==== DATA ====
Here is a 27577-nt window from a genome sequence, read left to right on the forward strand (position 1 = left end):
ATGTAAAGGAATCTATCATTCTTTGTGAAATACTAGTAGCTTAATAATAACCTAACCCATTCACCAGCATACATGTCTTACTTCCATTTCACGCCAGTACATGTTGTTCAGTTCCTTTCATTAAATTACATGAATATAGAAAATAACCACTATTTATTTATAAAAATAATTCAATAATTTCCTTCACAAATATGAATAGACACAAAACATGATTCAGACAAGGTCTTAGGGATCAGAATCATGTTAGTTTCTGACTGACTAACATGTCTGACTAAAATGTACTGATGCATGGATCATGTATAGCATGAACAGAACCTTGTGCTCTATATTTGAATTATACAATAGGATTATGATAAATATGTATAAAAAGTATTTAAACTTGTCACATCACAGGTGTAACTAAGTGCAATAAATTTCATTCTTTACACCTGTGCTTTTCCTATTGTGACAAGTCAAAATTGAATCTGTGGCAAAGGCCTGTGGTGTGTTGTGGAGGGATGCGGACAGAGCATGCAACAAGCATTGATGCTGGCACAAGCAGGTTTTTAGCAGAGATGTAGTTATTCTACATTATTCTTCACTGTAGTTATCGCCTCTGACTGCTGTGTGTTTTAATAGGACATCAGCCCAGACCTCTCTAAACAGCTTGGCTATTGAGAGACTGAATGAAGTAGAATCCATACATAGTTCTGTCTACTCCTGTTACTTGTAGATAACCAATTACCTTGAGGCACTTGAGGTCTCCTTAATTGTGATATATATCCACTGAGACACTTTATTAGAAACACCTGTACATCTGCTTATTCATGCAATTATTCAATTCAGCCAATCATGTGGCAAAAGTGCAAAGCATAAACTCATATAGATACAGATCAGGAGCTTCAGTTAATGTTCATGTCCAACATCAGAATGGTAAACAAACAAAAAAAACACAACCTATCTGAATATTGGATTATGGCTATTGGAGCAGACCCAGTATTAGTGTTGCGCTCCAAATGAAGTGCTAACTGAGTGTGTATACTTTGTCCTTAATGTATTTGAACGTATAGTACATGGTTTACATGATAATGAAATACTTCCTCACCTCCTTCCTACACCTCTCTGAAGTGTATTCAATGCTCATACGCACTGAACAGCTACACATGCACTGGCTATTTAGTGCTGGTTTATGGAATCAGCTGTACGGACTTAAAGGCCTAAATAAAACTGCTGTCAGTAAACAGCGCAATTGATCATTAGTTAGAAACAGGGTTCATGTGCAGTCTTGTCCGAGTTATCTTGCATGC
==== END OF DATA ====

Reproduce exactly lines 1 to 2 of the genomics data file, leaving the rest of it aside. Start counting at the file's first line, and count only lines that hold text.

Here is a 27577-nt window from a genome sequence, read left to right on the forward strand (position 1 = left end):
ATGTAAAGGAATCTATCATTCTTTGTGAAATACTAGTAGCTTAATAATAACCTAACCCATTCACCAGCATACATGTCTTACTTCCATTTCACGCCAGTACATGTTGTTCAGTTCCTTTCATTAAATTACATGAATATAGAAAATAACCACTATTTATTTATAAAAATAATTCAATAATTTCCTTCACAAATATGAATAGACACAAAACATGATTCAGACAAGGTCTTAGGGATCAGAATCATGTTAGTTTCTGACTGACTAACATGTCTGACTAAAATGTACTGATGCATGGATCATGTATAGCATGAACAGAACCTTGTGCTCTATATTTGAATTATACAATAGGATTATGATAAATATGTATAAAAAGTATTTAAACTTGTCACATCACAGGTGTAACTAAGTGCAATAAATTTCATTCTTTACACCTGTGCTTTTCCTATTGTGACAAGTCAAAATTGAATCTGTGGCAAAGGCCTGTGGTGTGTTGTGGAGGGATGCGGACAGAGCATGCAACAAGCATTGATGCTGGCACAAGCAGGTTTTTAGCAGAGATGTAGTTATTCTACATTATTCTTCACTGTAGTTATCGCCTCTGACTGCTGTGTGTTTTAATAGGACATCAGCCCAGACCTCTCTAAACAGCTTGGCTATTGAGAGACTGAATGAAGTAGAATCCATACATAGTTCTGTCTACTCCTGTTACTTGTAGATAACCAATTACCTTGAGGCACTTGAGGTCTCCTTAATTGTGATATATATCCACTGAGACACTTTATTAGAAACACCTGTACATCTGCTTATTCATGCAATTATTCAATTCAGCCAATCATGTGGCAAAAGTGCAAAGCATAAACTCATATAGATACAGATCAGGAGCTTCAGTTAATGTTCATGTCCAACATCAGAATGGTAAACAAACAAAAAAAACACAACCTATCTGAATATTGGATTATGGCTATTGGAGCAGACCCAGTATTAGTGTTGCGCTCCAAATGAAGTGCTAACTGAGTGTGTATACTTTGTCCTTAATGTATTTGAACGTATAGTACATGGTTTACATGATAATGAAATACTTCCTCACCTCCTTCCTACACCTCTCTGAAGTGTATTCAATGCTCATACGCACTGAACAGCTACACATGCACTGGCTATTTAGTGCTGGTTTATGGAATCAGCTGTACGGACTTAAAGGCCTAAATAAAACTGCTGTCAGTAAACAGCGCAATTGATCATTAGTTAGAAACAGGGTTCATGTGCAGTCTTGTCCGAGTTATCTTGCATGC